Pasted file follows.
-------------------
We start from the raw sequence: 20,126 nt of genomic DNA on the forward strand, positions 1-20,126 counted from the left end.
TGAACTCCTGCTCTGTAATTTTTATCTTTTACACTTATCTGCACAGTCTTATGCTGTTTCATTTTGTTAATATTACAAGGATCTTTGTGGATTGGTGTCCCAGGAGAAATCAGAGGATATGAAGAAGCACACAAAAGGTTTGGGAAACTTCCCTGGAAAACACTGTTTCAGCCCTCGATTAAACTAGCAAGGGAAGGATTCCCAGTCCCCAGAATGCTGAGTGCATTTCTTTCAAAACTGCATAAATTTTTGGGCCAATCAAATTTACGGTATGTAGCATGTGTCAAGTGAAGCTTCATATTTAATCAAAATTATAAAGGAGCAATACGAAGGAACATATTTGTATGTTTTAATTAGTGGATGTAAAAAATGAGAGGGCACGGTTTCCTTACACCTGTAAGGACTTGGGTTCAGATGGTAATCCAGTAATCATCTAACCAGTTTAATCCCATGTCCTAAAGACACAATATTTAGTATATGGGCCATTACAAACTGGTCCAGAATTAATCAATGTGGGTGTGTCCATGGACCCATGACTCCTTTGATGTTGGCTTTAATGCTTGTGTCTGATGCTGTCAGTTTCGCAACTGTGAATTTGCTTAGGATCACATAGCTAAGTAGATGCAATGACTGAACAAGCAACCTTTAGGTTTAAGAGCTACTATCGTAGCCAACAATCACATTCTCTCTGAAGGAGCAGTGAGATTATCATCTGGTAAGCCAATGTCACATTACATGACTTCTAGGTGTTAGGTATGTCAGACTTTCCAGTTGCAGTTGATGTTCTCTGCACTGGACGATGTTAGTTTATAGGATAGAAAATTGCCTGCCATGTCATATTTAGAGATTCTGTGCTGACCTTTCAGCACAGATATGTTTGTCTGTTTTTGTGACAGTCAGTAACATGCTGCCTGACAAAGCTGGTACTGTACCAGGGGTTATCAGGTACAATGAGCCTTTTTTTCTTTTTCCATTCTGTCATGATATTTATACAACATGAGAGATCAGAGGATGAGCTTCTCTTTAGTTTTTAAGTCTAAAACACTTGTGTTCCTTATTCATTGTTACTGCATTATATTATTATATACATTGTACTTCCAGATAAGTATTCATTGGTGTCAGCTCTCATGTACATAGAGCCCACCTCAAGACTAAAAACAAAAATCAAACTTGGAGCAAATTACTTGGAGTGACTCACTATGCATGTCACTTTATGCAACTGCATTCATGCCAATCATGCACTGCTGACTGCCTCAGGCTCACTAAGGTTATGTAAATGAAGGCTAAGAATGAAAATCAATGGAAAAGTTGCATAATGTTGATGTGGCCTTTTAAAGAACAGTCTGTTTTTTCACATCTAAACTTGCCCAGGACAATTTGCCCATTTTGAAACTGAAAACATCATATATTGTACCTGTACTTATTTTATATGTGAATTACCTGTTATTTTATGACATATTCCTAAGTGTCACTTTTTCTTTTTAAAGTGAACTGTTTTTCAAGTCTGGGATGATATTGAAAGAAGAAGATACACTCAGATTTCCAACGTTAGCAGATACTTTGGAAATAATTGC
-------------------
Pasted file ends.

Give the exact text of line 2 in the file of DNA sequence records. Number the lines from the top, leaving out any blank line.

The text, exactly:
TGAACTCCTGCTCTGTAATTTTTATCTTTTACACTTATCTGCACAGTCTTATGCTGTTTCATTTTGTTAATATTACAAGGATCTTTGTGGATTGGTGTCCCAGGAGAAATCAGAGGATATGAAGAAGCACACAAAAGGTTTGGGAAACTTCCCTGGAAAACACTGTTTCAGCCCTCGATTAAACTAGCAAGGGAAGGATTCCCAGTCCCCAGAATGCTGAGTGCATTTCTTTCAAAACTGCATAAATTTTTGGGCCAATCAAATTTACGGTATGTAGCATGTGTCAAGTGAAGCTTCATATTTAATCAAAATTATAAAGGAGCAATACGAAGGAACATATTTGTATGTTTTAATTAGTGGATGTAAAAAATGAGAGGGCACGGTTTCCTTACACCTGTAAGGACTTGGGTTCAGATGGTAATCCAGTAATCATCTAACCAGTTTAATCCCATGTCCTAAAGACACAATATTTAGTATATGGGCCATTACAAACTGGTCCAGAATTAATCAATGTGGGTGTGTCCATGGACCCATGACTCCTTTGATGTTGGCTTTAATGCTTGTGTCTGATGCTGTCAGTTTCGCAACTGTGAATTTGCTTAGGATCACATAGCTAAGTAGATGCAATGACTGAACAAGCAACCTTTAGGTTTAAGAGCTACTATCGTAGCCAACAATCACATTCTCTCTGAAGGAGCAGTGAGATTATCATCTGGTAAGCCAATGTCACATTACATGACTTCTAGGTGTTAGGTATGTCAGACTTTCCAGTTGCAGTTGATGTTCTCTGCACTGGACGATGTTAGTTTATAGGATAGAAAATTGCCTGCCATGTCATATTTAGAGATTCTGTGCTGACCTTTCAGCACAGATATGTTTGTCTGTTTTTGTGACAGTCAGTAACATGCTGCCTGACAAAGCTGGTACTGTACCAGGGGTTATCAGGTACAATGAGCCTTTTTTTCTTTTTCCATTCTGTCATGATATTTATACAACATGAGAGATCAGAGGATGAGCTTCTCTTTAGTTTTTAAGTCTAAAACACTTGTGTTCCTTATTCATTGTTACTGCATTATATTATTATATACATTGTACTTCCAGATAAGTATTCATTGGTGTCAGCTCTCATGTACATAGAGCCCACCTCAAGACTAAAAACAAAAATCAAACTTGGAGCAAATTACTTGGAGTGACTCACTATGCATGTCACTTTATGCAACTGCATTCATGCCAATCATGCACTGCTGACTGCCTCAGGCTCACTAAGGTTATGTAAATGAAGGCTAAGAATGAAAATCAATGGAAAAGTTGCATAATGTTGATGTGGCCTTTTAAAGAACAGTCTGTTTTTTCACATCTAAACTTGCCCAGGACAATTTGCCCATTTTGAAACTGAAAACATCATATATTGTACCTGTACTTATTTTATATGTGAATTACCTGTTATTTTATGACATATTCCTAAGTGTCACTTTTTCTTTTTAAAGTGAACTGTTTTTCAAGTCTGGGATGATATTGAAAGAAGAAGATACACTCAGATTTCCAACGTTAGCAGATACTTTGGAAATAATTGC